During stress, the brain, endocrine system, and immune system form a circuit, communicating through systems such as neurotransmitters, neuropeptides, hormones, lymphoid tissue growth factors, cytokines, and eicosanoids.8 Psychoneuroimmunology studies have revealed how much the immune system is affected by the influence of stress. The reactions are complex, involving different tissues and body system responses.14,15 The target organ responding to stress is the brain, and it determines the activity of other tissues by the action of hormones and immune receptors on pathway that alter brain function and regulate stress response. The physiological changes caused by stress are crucial, and the major components in these changes are corticotropin-releasing factor and the locus coeruleus of the brain.16
The immune system is highly sensitive to changes in the body and the stimuli to which it is exposed. Immune function is often diminished by psychological stress,8 but increases as a result of significant and positive events.17,18 Social support has been shown to be a factor that improves the outcome of patients with cancer, and may produce a better immune response, as it reduces the level of cortisol and restores the natural killer cell number and production of cytokines,9,11,19,20 whereas social isolation increases the risk of death associated with several chronic diseases.6
The N-methyl-N-nitrosourea (NMU) rat model used in this study is considered to be one of the best animal models of cancer. Chemical induction of mammary cancer in rats has a number of features that make it very useful for investigating many aspects of breast cancer, for instance: 1) the time to tumor development is short; 2) tumors are generated mainly in the mammary gland (adenocarcinomas) as the cancer has limited metastatic potential; 3) the carcinogen causes little or no systemic toxic effect; and 4) the breast tumors produced have histologic origin and pathologic features that are similar to those of typical human breast cancer.21,22 In this model, we used a single intraperitoneal dose of 50 mg NMU/kg body weight.21 In addition, the stress induced by isolation condition has some theoretical support, applicable to studies of live rodents,5,23–25 and producing multiple physiological changes and behavioral effects.8,25 Finally, changes in tumor volume in animal models are often used to evaluate the effects of different factors on mammary gland carcinogenesis in female rats, because they may have important prognostic value for some malignancies, including breast cancer.26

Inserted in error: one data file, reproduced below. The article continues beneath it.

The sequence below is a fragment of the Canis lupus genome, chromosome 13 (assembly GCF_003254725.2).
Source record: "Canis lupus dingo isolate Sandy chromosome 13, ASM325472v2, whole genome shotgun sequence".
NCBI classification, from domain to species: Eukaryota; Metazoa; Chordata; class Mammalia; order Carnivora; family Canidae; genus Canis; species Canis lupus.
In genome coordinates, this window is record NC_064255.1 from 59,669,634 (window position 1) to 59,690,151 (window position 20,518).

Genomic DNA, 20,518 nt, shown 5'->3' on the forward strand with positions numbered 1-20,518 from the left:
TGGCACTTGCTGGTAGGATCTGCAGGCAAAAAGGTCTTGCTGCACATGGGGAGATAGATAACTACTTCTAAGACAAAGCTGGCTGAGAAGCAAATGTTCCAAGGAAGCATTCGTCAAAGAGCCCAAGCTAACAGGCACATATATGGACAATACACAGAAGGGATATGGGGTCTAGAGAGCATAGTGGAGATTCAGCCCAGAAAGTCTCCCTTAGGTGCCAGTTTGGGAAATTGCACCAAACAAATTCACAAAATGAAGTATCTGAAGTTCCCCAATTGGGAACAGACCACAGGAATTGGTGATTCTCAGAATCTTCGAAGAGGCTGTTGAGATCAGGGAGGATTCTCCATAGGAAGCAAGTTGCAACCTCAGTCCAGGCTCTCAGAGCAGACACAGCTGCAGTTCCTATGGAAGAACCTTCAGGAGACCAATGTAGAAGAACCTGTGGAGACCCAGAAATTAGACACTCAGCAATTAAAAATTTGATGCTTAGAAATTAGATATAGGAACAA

The objective of this study was to investigate whether stress caused by isolation of rats has an impact on the development of tumors, assessed by the volume and number of tumors, and the levels of corticosterone.
Breast cancer was induced by intraperitoneal administration of a single dose of 50 mg NMU/kg body weight in female Sprague Dawley rats aged 50±2 days, weighing 90±15 g (N=20).27 This strain was chosen because studies have shown that it is an excellent model for the development and progression of breast cancer, as the rats naturally develop a diagnostic range similar to humans.23,28